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Explainer: What Is Patient Blood Management?

Health authorities, including the World Health Organization, endorse an approach called patient blood management (PBM) to preserve and safeguard a patient’s own blood while promoting patient safety and empowerment.

a heart inside a drop of blood

“Life blood” is an expression we use to tag something as essential, so it’s no surprise that our own blood is critical to health. An adult’s body contains 1 to 1.5 gallons (4-6 liters) of blood, responsible for transporting oxygen to organs and cells and many other functions.

Patient blood management (PBM) acknowledges the risks of anemia, blood loss and bleeding disorders and, as described by the World Health Organization, it’s “a systematic, multidisciplinary, multiprofessional concept to routinely minimize for these risk factors.”

See the WHO policy brief urging health care entities to implement PBM and to create awareness about the significant, underappreciated global disease burden of iron deficiency and iron deficiency anemia, blood loss and bleeding disorders.

This way of looking at a patient’s well-being touches several of CSL’s business units. CSL Vifor is a leader in iron deficiency while CSL Behring researches and manufactures medicines for bleeding disorders. CSL Vifor, acquired in 2022, and CSL Behring are working together to advance PBM.

Patient blood management seeks to improve surgical and medical patient outcomes by optimally managing and preserving a patient’s own blood. It has three basic aims: to diagnose and appropriately correct anemia and iron deficiency, to minimize blood loss and bleeding and to support the patient while appropriate treatment is initiated instead of reverting to blood transfusion.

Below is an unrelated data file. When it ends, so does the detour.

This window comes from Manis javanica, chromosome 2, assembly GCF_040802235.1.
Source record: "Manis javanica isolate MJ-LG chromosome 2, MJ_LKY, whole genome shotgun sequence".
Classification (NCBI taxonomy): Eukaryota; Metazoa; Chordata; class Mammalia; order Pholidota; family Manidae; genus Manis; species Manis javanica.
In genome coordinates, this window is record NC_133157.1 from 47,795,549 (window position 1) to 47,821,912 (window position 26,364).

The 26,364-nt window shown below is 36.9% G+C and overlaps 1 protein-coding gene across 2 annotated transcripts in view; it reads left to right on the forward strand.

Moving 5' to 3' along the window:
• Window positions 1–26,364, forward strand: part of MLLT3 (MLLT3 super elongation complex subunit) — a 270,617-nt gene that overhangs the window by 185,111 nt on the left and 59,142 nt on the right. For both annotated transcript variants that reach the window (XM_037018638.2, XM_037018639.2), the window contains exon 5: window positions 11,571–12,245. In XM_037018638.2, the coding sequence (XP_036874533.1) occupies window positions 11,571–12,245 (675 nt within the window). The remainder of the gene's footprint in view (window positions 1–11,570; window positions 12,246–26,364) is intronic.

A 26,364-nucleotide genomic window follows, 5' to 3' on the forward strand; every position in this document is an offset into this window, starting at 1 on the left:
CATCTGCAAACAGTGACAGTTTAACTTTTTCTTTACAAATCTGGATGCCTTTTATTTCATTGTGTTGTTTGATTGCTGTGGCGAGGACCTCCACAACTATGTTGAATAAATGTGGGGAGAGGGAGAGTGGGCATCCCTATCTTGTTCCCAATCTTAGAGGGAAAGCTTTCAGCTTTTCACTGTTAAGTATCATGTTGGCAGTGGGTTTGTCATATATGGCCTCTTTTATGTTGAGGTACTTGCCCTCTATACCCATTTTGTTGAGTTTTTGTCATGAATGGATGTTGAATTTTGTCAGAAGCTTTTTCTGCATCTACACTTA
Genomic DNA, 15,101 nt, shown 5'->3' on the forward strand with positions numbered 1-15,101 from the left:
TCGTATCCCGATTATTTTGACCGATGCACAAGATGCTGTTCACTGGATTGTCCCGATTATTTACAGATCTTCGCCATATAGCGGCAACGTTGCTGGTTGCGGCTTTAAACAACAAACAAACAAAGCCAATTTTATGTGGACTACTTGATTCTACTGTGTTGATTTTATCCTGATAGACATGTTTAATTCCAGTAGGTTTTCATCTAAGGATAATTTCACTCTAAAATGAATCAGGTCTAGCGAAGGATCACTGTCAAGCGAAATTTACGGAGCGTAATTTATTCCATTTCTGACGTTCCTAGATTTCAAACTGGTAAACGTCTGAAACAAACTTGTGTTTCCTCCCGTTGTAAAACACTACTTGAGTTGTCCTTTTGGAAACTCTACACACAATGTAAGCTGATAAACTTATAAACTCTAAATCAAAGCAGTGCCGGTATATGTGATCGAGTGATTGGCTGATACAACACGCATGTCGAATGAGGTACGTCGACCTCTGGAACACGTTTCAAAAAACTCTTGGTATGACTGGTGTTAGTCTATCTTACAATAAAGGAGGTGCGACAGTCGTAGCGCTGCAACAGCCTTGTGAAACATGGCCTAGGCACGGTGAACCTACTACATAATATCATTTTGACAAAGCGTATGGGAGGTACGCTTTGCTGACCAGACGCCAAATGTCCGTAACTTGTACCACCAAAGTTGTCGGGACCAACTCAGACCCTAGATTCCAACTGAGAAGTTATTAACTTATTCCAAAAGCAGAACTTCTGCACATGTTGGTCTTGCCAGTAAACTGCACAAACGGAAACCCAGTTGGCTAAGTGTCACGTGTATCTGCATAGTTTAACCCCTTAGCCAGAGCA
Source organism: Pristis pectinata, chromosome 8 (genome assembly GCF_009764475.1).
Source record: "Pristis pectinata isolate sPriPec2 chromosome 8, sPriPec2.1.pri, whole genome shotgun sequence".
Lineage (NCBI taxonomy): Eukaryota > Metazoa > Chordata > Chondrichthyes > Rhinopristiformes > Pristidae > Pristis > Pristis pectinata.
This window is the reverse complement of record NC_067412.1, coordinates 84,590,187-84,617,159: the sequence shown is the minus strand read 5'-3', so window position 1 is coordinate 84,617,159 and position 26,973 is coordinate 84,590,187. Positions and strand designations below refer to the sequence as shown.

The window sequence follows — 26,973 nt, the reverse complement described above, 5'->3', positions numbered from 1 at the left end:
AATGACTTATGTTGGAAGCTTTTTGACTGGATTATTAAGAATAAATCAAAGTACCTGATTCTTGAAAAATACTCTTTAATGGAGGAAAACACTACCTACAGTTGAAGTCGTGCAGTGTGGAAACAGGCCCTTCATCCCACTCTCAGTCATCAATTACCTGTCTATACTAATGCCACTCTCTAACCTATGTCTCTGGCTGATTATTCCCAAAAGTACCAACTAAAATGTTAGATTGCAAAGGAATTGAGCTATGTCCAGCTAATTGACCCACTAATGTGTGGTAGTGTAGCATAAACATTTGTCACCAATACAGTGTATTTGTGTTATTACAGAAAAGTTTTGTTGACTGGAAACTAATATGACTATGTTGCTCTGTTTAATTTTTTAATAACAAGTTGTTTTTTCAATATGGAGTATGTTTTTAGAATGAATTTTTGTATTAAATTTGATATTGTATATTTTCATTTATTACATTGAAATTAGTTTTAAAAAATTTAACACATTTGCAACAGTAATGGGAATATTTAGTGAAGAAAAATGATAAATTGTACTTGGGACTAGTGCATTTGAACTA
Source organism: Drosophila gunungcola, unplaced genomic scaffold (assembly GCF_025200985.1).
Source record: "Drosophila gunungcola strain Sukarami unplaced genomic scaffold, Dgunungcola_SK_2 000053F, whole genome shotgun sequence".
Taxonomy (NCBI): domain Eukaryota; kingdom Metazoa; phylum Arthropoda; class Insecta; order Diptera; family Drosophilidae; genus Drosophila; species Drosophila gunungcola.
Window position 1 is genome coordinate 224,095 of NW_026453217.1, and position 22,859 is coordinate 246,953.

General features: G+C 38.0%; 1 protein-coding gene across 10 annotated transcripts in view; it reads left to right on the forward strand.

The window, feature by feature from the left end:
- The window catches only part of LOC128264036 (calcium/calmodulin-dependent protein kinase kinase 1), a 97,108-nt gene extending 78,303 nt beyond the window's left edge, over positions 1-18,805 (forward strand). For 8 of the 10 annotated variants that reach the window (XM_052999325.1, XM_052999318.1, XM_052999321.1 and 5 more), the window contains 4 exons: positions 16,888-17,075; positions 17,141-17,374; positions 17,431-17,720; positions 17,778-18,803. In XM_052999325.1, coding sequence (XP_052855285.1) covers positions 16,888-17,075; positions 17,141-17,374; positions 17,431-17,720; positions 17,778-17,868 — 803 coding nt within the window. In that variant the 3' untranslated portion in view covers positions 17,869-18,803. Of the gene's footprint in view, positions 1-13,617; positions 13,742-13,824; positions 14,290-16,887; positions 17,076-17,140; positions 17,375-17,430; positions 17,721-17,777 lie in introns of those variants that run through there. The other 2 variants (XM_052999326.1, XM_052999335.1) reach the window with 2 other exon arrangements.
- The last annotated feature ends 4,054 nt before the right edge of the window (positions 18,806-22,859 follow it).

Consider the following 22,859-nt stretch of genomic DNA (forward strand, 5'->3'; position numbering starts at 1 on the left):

PBM practice addresses the relationship between iron deficiency, iron deficiency anemia and surgery, a time when blood loss must be managed. Having anemia prior to surgery is associated with increases in length of hospital stay, surgical complications, mortality and increased need of blood transfusions, according to the journal Anesthesiology. Treating preoperative anemia through PBM leads to reduced morbidity, reduced hospital stays, reduced hospital costs, without increasing in-hospital mortality, and even reducing it.

“PBM’s central tenet is the use of every appropriate measure to protect and manage a patient’s own blood, in a manner that is tailored to the needs of the individual patient,” according to the WHO.

PBM also reduces the demand for donated blood, which is often in short supply.

Large observational studies on PBM, including anemia management, have demonstrated PBM’s effectiveness in improving patient outcomes. Moreover, studies around the world have shown that the implementation of PBM can help lower hospital costs and benefit national health care budgets. 

One real-world-study of more than 600,000 patients in Western Australia confirmed these findings and demonstrated cost savings of more than $80 million dollars, according to the journal Transfusion.

For more information, visit if you reside in Europe.

U.S. residents can find more info at the International Foundation for Patient Blood Management.